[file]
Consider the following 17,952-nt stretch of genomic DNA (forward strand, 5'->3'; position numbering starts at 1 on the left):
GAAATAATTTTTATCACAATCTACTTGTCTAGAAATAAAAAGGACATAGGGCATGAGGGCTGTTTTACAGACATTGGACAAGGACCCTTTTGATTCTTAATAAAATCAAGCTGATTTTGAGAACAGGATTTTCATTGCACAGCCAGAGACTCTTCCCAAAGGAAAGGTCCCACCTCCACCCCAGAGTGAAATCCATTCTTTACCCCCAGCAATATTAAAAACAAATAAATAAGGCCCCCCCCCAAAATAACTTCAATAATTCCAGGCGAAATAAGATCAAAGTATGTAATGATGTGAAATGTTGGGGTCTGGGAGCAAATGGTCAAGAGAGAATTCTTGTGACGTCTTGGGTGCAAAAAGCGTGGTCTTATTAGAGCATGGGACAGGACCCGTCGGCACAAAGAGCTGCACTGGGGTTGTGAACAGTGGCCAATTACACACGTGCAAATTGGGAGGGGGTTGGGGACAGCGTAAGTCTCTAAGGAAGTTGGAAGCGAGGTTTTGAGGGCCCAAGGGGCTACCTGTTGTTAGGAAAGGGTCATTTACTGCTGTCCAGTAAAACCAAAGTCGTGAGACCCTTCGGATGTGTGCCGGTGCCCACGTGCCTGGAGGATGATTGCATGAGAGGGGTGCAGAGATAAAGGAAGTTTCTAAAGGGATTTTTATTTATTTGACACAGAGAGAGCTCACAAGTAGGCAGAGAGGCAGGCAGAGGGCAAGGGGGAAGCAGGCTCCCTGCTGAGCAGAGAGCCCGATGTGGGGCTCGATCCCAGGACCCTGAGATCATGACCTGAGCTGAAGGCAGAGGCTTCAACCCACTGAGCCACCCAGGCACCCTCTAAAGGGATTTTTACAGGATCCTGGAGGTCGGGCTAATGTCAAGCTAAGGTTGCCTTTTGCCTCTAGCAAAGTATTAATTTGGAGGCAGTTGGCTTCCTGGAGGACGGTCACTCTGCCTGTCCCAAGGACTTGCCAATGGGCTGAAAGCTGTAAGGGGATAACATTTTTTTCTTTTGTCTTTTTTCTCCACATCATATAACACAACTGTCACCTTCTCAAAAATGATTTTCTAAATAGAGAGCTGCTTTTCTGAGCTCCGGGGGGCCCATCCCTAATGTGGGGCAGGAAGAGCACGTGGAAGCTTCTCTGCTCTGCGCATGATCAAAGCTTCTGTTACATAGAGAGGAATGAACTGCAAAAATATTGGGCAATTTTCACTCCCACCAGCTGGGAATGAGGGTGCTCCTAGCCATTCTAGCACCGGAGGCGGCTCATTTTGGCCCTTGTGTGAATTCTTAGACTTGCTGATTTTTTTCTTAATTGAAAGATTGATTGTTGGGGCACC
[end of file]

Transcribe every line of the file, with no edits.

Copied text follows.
Consider the following 17,952-nt stretch of genomic DNA (forward strand, 5'->3'; position numbering starts at 1 on the left):
GAAATAATTTTTATCACAATCTACTTGTCTAGAAATAAAAAGGACATAGGGCATGAGGGCTGTTTTACAGACATTGGACAAGGACCCTTTTGATTCTTAATAAAATCAAGCTGATTTTGAGAACAGGATTTTCATTGCACAGCCAGAGACTCTTCCCAAAGGAAAGGTCCCACCTCCACCCCAGAGTGAAATCCATTCTTTACCCCCAGCAATATTAAAAACAAATAAATAAGGCCCCCCCCCAAAATAACTTCAATAATTCCAGGCGAAATAAGATCAAAGTATGTAATGATGTGAAATGTTGGGGTCTGGGAGCAAATGGTCAAGAGAGAATTCTTGTGACGTCTTGGGTGCAAAAAGCGTGGTCTTATTAGAGCATGGGACAGGACCCGTCGGCACAAAGAGCTGCACTGGGGTTGTGAACAGTGGCCAATTACACACGTGCAAATTGGGAGGGGGTTGGGGACAGCGTAAGTCTCTAAGGAAGTTGGAAGCGAGGTTTTGAGGGCCCAAGGGGCTACCTGTTGTTAGGAAAGGGTCATTTACTGCTGTCCAGTAAAACCAAAGTCGTGAGACCCTTCGGATGTGTGCCGGTGCCCACGTGCCTGGAGGATGATTGCATGAGAGGGGTGCAGAGATAAAGGAAGTTTCTAAAGGGATTTTTATTTATTTGACACAGAGAGAGCTCACAAGTAGGCAGAGAGGCAGGCAGAGGGCAAGGGGGAAGCAGGCTCCCTGCTGAGCAGAGAGCCCGATGTGGGGCTCGATCCCAGGACCCTGAGATCATGACCTGAGCTGAAGGCAGAGGCTTCAACCCACTGAGCCACCCAGGCACCCTCTAAAGGGATTTTTACAGGATCCTGGAGGTCGGGCTAATGTCAAGCTAAGGTTGCCTTTTGCCTCTAGCAAAGTATTAATTTGGAGGCAGTTGGCTTCCTGGAGGACGGTCACTCTGCCTGTCCCAAGGACTTGCCAATGGGCTGAAAGCTGTAAGGGGATAACATTTTTTTCTTTTGTCTTTTTTCTCCACATCATATAACACAACTGTCACCTTCTCAAAAATGATTTTCTAAATAGAGAGCTGCTTTTCTGAGCTCCGGGGGGCCCATCCCTAATGTGGGGCAGGAAGAGCACGTGGAAGCTTCTCTGCTCTGCGCATGATCAAAGCTTCTGTTACATAGAGAGGAATGAACTGCAAAAATATTGGGCAATTTTCACTCCCACCAGCTGGGAATGAGGGTGCTCCTAGCCATTCTAGCACCGGAGGCGGCTCATTTTGGCCCTTGTGTGAATTCTTAGACTTGCTGATTTTTTTCTTAATTGAAAGATTGATTGTTGGGGCACC